The web-powered initiative known as WHO e-Library of Evidence for Nutrition Actions (eLENA), has the potentials of helping governments overcome the vast and often conflicting array of evidence and advice that exists on effective, preventive and therapeutic nutrition interventions one of the major challenges in fighting malnutrition considered one of the major challenges in fighting malnutrition.
The initiative according to a statement from the WHO would assist governments and healthcare providers to better scale up action against all forms of malnutrition.
The online eLENA project does this by prioritizing and presenting the latest advice on tackling undernutrition, vitamin and mineral deficiencies, and overweight and obesity which are the three main forms of malnutrition.
Ala Alwan, WHO assistant director-general of non communicable diseases and mental health said that the “several billion people are affected by one or more types of malnutrition. Countries need access to the science and evidence-informed guidance to reduce the needless death and suffering associated with malnutrition. eLENA can greatly improve how countries cope with the terrible health threats posed by malnutrition.”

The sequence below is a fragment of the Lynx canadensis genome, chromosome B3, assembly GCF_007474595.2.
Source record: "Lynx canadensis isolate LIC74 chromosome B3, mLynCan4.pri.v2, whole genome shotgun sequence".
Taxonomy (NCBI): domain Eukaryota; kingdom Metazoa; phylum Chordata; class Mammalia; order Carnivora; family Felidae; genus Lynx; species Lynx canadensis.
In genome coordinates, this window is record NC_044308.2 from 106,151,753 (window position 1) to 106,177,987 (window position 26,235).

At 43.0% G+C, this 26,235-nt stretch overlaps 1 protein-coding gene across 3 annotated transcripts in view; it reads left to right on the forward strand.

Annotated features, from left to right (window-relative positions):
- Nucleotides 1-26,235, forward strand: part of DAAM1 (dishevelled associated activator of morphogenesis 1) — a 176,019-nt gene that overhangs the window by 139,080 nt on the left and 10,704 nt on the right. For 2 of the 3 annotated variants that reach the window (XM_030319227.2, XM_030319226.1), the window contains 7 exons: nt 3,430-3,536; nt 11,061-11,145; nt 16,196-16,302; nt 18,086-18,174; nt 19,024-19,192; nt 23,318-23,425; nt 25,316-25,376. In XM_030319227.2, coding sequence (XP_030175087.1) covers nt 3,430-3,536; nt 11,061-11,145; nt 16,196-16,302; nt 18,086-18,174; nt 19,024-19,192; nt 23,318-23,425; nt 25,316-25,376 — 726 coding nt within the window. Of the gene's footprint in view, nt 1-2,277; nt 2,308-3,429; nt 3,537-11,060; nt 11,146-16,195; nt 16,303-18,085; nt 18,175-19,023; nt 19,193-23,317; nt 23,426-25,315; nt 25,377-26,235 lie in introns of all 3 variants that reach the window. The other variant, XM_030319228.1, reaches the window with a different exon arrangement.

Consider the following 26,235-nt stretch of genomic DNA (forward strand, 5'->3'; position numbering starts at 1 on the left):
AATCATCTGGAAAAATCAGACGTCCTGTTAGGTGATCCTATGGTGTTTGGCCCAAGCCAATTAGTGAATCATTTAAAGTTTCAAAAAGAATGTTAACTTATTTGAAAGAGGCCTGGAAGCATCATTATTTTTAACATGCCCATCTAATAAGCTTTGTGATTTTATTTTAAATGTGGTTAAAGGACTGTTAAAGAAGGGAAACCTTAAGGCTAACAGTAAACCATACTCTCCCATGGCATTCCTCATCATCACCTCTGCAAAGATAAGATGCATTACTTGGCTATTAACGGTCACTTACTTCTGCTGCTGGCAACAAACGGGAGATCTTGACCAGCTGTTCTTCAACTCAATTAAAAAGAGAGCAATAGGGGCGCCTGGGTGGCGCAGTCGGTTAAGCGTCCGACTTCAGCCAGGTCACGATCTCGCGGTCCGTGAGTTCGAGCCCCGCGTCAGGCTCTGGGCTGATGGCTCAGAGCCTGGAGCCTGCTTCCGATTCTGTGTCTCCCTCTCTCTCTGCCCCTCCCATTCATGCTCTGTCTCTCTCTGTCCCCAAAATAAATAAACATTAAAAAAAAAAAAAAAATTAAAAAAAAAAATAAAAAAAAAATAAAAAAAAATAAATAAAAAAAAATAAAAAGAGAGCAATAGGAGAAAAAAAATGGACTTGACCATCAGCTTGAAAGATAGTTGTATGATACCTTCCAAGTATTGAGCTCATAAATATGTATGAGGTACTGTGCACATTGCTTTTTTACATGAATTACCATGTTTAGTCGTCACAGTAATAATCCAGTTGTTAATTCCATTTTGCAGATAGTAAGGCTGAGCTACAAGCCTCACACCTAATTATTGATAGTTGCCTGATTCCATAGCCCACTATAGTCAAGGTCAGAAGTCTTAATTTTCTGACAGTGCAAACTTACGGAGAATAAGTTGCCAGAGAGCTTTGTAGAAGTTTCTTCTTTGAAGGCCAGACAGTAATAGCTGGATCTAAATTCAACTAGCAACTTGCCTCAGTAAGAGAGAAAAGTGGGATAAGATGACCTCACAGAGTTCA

“To create eLENA, we have sifted through thousands of pages of scientific evidence and advice to prioritize, justify and better present the kinds of nutrition actions needed to prevent people succumbing to the many forms of malnutrition,” said Francesco Branca, WHO Director of Nutrition for Health and Development.
Malnutrition according to the statement take several forms including underweight , overweight and obesity affecting more than 1.5 billion people, iodine, micronutrient, zinc deficiencies and anaemia.
eLENA describes the effective health interventions needed to tackle malnutrition. Such measures include the appropriate treatment of severe acute malnutrition; promoting breastfeeding; and fortifying staple foods with vitamins and minerals such as iron and folic acid for wheat and maize flours.